10 Apr 2015

From The Vaults: AVENGERS Vol.3 #19-22

While we spend a great deal of time engrossed in the current crop of comic books, let us not forget those fantastic tales from the past that still sit in amongst our collections and are always worth revisiting...

AVENGERS Vol.3 #19-#22
Writer: Kurt Busiek
Art: George Perez, Al Vey & Tom Smith

Matt C: It took me a good few years after discovering the Avengers for me to properly understand the importance of Ultron to their mythos. I first encountered the character via UK reprints of the original Secret Wars back in the mid-'80s and there he was more memorable for being a robot lackey to Doctor Doom rather than as a malevolent force with an unstoppable hatred of mankind. This perception lingered for quite a while until the gradual realisation of Ultron's centrality to the dynamic of Earth's Mightiest Heroes came into focus.

Ultron was/is the errant, petulant child taken to the extreme, a being that submerges his creator/'father' Hank Pym in guilt and provides his 'son', The Vision, with motivation to prove that artificial intelligence's default setting isn’t always to attempt to wipe out its inferior progenitor, humanity. It doesn't end there. Pym's erstwhile wife, Janet Van Dyne, becomes the mother, Simon Williams (Wonder Man) is revealed as the donator of brain patterns for the Vision in his original state, Scarlet Witch becomes involved through romantic entanglements with both the Vision and Wonder Man, which means Quicksliver also gets mixed up in things thanks to his sibling status. You imagine Captain America, Iron Man and Thor standing back and counting their blessings that they only need to enter the fray when Ultron needs to be put down.

All the aforementioned characters (bar Pietro Maximoff) were on the scene when Kurt Busiek and George Perez brought Ultron back in a big way during their celebrated run on Avengers at the end of the '90s. Busiek's knowledge of Marvel history (see Marvels and Avengers Forever for prime examples of this) meant that anyone who wasn't clear on how big a threat Ultron had been to the team across the years gets all the blanks filled in along the way, with plenty of asterisked captions referencing back to pivotal issues from the past.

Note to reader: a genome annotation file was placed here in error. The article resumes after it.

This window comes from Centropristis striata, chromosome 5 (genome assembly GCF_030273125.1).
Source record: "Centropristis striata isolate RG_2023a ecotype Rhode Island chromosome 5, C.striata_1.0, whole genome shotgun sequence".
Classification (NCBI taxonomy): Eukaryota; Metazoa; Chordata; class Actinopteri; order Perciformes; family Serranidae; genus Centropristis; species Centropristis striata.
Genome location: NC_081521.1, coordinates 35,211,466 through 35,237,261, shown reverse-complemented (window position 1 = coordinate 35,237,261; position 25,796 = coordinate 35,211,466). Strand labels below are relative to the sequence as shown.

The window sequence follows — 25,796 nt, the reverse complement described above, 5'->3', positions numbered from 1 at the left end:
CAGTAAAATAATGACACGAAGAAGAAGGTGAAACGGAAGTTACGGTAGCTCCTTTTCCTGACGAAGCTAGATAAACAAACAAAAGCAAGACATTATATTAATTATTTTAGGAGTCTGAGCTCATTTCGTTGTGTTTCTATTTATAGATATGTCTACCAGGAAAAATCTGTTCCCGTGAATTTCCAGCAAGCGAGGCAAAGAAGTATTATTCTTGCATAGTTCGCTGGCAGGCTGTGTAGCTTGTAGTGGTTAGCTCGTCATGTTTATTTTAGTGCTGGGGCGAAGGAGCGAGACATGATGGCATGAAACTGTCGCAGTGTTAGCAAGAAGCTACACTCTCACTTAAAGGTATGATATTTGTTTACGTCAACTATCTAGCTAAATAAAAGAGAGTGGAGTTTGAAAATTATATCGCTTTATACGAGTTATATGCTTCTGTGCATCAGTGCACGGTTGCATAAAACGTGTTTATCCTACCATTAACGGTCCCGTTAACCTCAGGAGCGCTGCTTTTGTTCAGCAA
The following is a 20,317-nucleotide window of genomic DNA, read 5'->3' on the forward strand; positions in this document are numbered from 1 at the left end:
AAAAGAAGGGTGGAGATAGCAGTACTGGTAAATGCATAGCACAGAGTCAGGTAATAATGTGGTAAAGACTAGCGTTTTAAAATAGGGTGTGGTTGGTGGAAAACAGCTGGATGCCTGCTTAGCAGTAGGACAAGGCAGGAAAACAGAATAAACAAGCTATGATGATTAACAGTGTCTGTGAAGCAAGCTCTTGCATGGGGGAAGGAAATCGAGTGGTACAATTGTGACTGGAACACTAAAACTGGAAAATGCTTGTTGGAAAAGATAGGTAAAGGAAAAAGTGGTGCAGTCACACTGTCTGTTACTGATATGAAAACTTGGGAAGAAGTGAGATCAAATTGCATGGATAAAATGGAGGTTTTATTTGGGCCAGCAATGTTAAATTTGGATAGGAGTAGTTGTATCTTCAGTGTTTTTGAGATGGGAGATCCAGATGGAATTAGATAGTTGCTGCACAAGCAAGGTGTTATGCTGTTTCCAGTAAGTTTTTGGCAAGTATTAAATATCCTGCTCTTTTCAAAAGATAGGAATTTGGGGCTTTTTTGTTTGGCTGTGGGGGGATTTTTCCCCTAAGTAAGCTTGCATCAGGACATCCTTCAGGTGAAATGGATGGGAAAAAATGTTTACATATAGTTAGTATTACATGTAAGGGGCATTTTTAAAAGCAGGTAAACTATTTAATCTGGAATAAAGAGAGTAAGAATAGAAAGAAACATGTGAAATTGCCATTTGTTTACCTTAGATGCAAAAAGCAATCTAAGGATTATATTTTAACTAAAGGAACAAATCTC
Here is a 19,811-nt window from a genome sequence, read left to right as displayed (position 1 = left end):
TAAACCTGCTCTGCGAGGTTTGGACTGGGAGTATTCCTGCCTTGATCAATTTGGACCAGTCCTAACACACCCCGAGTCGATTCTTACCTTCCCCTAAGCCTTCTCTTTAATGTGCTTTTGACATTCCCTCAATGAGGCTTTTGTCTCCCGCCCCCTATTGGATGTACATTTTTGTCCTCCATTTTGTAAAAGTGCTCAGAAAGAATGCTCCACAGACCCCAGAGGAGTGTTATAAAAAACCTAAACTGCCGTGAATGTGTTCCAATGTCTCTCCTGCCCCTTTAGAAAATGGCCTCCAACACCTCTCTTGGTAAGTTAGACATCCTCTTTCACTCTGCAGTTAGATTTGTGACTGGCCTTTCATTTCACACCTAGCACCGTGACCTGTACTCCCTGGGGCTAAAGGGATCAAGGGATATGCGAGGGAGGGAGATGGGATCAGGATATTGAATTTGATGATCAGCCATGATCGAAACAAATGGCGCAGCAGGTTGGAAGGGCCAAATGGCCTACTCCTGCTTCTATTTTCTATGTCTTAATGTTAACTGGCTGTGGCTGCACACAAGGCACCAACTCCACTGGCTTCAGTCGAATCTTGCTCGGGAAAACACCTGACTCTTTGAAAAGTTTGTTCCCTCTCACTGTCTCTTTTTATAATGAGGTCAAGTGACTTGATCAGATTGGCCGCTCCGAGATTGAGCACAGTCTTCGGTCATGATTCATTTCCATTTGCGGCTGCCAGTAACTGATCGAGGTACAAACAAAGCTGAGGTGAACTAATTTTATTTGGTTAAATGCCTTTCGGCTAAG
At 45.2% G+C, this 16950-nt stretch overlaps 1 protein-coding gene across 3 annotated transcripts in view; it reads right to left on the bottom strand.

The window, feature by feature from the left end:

This was released around what was probably the last gasp of old fashioned superhero storytelling, just before 'decompression' came into vogue and it started taking 10 minutes to read a comic rather than 25. As such, there's an awful lot of dialogue and captioning on display - a picture may paint a thousand words but at this point using a thousand words to accompany those pictures was generally the done thing. The sometimes florid language employed may feel overbaked to modern eyes, but the more romanticised effect it creates can be of benefit as it offsets the melodramatic, soapy scenes between certain characters.

Where the usual suspension of disbelief required for reading superhero comics becomes problematic is when Ultron announces himself to the world by wiping out every living thing in the fictional Eastern European country, Slorenia. Us fanboys are used to seeing a couple of blocks of New York City levelled on a frequent basis, but when you kill several million people in one hit, it kind of stretches the boundaries of what's believable (within the context of course). A death toll that high happening in the real world would bring everything to a complete standstill across the globe, but here, while it's obviously presented as a major tragedy, it’s not something that's going to hang around in the news cycle for too long beyond the norm (oh, and don't get me started on Genosha!).

As long as your prepared to swallow all this (and you kind of have to) then it's a fairly entertaining if formulaic superhero romp, the 'family' element (added to here by the appearance of Ultron's bride, Alkhema, and Wonder Man’s brother, the Grim Reaper) giving it a certain amount of depth in amongst the requisite punch-ups. I've never been a huge fan of Perez - I can appreciate his technical skill but the level of detail he brings sometimes feels overly fussy - and while there's nothing to truly win me over to the cause here, it's a serviceable job that contains a few impressive visual flourishes (Ultron's 'face' formed from the corpses of the Slorenian dead being especially potent).

As a character, Ultron never quite shakes off the one-dimensionality of the murderous robot on the rampage, although brief moments of emotion, particularly with Pym and the Vision, do add a bit of colour to his motivations. As a collected story, it's fairly well revered, but looking back at it now it doesn't quite hold the same amount of weight as some of the undisputed classics in the history of the Avengers. Busiek is a consummate professional who's written some exceptional work in his time; this doesn’t qualify, and in all honesty it doesn't really add too much to the mythos, but as a functional blockbuster that ticks enough of the necessary boxes, it's good enough.

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